Airbnb aims to upsell these travelers on tours. It’s also encouraging rental hosts and property managers to add activity-related products, which can also be a comparatively cheap way of onboarding inventory.
“I list on Airbnb because I know a good number of executive assistants and office managers are in their twenties,” said Lauren Herpich, an operator of Local Food Adventures in the San Francisco Bay area, during an on-stage panel. “When they’re tasked with organizing their team-building experiences, they’re more likely to be on Airbnb looking for things to do.”
Herpich said she gets a lot of leads via Airbnb. But not so much elsewhere.
“I can count on two hands the number of bookings I’ve got through Expedia in five years,” she said.
One in seven people who booked an experience on Airbnb in the second quarter of 2019 had never booked a stay on the service before, the company told Fortune last month. The company told the media that, in more than 25 cities, more than 10 percent of customers who rent homes through it also book an experience.
TripAdvisor’s Title to Hold
TripAdvisor’s fastest-growing segment is bookings within the last 48 hours of an experience starting, suggesting that some consumers are turning to the world’s most visited travel app for last-minute planning via mobile devices while in a destination.
Some operators have grumbled at various changes that TripAdvisor has made in the past few years. But the company has tripled the number of workers offering support to the suppliers.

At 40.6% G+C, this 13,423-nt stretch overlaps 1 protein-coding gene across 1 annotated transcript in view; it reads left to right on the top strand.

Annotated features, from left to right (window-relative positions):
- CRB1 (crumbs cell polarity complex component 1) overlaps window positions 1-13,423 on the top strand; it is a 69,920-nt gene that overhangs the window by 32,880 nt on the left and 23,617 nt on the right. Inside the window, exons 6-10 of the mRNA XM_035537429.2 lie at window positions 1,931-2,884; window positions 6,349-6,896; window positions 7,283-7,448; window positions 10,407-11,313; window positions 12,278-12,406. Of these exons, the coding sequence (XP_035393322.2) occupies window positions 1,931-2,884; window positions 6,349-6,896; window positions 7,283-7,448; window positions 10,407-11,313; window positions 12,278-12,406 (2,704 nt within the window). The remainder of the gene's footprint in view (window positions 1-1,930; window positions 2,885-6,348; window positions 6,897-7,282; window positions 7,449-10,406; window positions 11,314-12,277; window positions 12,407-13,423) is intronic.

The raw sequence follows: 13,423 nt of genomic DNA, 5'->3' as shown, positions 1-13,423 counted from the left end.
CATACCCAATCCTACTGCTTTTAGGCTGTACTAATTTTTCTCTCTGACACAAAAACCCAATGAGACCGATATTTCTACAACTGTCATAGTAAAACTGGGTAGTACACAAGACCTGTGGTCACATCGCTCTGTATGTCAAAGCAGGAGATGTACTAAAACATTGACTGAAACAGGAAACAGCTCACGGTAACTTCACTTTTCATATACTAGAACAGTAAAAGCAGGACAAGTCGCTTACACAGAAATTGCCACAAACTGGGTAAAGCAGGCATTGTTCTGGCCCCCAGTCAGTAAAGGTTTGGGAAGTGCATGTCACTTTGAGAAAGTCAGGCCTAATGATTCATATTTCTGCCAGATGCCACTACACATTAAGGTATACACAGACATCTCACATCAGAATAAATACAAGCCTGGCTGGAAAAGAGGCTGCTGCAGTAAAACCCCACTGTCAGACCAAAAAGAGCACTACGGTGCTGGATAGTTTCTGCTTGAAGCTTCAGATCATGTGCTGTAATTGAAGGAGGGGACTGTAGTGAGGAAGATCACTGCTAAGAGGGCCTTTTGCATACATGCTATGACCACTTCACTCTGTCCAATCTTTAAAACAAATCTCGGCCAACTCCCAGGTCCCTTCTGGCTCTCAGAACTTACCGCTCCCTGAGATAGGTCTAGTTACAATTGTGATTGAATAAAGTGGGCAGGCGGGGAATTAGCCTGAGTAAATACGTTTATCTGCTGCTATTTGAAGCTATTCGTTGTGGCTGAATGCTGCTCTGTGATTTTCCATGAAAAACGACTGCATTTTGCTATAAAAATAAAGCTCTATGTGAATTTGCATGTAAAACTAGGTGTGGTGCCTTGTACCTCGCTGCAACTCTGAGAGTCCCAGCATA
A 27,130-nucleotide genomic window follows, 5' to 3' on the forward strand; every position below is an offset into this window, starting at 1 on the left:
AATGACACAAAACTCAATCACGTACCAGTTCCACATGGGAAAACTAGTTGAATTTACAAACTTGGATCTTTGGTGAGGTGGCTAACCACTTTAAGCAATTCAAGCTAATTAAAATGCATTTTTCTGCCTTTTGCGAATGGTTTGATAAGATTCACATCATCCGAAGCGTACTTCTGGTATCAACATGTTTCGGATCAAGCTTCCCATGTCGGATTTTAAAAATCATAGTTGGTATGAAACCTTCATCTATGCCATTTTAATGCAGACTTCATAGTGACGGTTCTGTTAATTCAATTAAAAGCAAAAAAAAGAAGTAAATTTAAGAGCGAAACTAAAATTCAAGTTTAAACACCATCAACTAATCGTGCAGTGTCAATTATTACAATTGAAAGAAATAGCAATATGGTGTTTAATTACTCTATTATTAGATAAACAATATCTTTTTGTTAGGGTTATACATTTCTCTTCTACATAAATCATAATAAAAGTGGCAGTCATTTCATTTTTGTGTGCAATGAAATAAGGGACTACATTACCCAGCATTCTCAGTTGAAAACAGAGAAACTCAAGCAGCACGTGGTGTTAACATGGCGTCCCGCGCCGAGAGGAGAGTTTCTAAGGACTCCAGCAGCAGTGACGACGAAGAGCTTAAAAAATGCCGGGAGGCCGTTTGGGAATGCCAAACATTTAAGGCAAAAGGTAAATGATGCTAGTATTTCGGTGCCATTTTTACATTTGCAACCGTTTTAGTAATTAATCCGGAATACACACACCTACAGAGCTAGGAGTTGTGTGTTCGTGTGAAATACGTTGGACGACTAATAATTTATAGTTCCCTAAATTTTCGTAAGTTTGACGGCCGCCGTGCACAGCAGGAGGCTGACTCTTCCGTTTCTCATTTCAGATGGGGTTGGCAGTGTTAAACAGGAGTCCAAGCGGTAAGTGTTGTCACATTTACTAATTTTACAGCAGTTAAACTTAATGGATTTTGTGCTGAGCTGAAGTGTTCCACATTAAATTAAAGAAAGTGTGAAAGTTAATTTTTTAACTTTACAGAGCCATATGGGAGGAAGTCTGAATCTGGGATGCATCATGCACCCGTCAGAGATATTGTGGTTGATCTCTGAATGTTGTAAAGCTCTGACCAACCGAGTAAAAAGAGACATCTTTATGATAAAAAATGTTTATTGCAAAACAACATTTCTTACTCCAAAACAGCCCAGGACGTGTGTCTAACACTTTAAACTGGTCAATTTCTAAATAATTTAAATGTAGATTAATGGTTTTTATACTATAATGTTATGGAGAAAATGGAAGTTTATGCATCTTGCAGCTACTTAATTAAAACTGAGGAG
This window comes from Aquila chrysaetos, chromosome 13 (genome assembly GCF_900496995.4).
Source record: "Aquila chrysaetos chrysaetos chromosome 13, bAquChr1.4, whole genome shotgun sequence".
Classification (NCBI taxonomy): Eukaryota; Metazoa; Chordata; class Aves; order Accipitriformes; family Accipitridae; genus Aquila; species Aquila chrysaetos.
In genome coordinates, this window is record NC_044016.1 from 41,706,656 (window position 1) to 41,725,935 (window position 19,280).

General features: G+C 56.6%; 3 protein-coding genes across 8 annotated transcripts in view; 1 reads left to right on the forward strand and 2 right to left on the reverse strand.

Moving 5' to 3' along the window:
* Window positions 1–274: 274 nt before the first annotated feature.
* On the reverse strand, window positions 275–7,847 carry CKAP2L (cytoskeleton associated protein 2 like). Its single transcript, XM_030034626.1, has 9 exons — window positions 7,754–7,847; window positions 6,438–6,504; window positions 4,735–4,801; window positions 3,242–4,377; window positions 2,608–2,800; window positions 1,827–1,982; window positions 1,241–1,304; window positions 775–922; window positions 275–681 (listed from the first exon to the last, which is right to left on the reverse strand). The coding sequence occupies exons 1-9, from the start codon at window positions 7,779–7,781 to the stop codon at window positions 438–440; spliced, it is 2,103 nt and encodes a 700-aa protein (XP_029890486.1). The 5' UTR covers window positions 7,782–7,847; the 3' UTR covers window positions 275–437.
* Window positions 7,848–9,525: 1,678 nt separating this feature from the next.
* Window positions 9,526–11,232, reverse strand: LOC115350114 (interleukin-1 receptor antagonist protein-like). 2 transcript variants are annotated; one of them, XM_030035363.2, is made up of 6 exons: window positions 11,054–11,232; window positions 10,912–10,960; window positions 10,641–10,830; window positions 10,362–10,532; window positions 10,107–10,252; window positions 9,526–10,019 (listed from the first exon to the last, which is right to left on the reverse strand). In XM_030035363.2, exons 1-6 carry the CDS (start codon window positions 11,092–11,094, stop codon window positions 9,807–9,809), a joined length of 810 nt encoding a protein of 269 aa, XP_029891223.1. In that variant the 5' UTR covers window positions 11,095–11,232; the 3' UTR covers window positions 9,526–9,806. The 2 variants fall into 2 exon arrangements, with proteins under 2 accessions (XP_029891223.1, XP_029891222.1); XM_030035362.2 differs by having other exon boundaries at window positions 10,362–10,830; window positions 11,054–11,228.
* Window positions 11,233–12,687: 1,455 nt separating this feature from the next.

“I know that doesn’t help a person who has had a bad interaction, but from the average perspective across the company, things are getting better,” said Dermot Halpin, who leads the experiences and vacation rentals businesses at TripAdvisor. Halpin cited improving scores from surveyed operators as a sign of improvement.
Hotelier And Airline Hopes
Hotels have long worked with sightseeing and experiences operators to promote their services in exchange for kickbacks. Hotel giants like Marriott International have an opportunity to upsell guests who they already have and who they know are going to be in a particular place at a particular time.
“Hotels are not just another reseller,” said Susan DeBottis, who leads Marriott International’s global tours and experiences business. “We’re operators, too. We know the attention to detail to deliver a good customer experience, and we know how to fight the commoditization of brands from online resellers.”
But Marriott hasn’t attracted much industry buzz since its March 2017 equity investment in PlacePass, a tours-and-activities price-comparison service. It has quietly added attractions offers to the Wi-Fi sign-in page greeting guests at many of its hotels, but it hasn’t disclosed how successful it has been at driving activities bookings.
Some airlines also could upsell travelers on experiences, as AirAsia began attempting to do in earnest this year.
The Rise of the Rest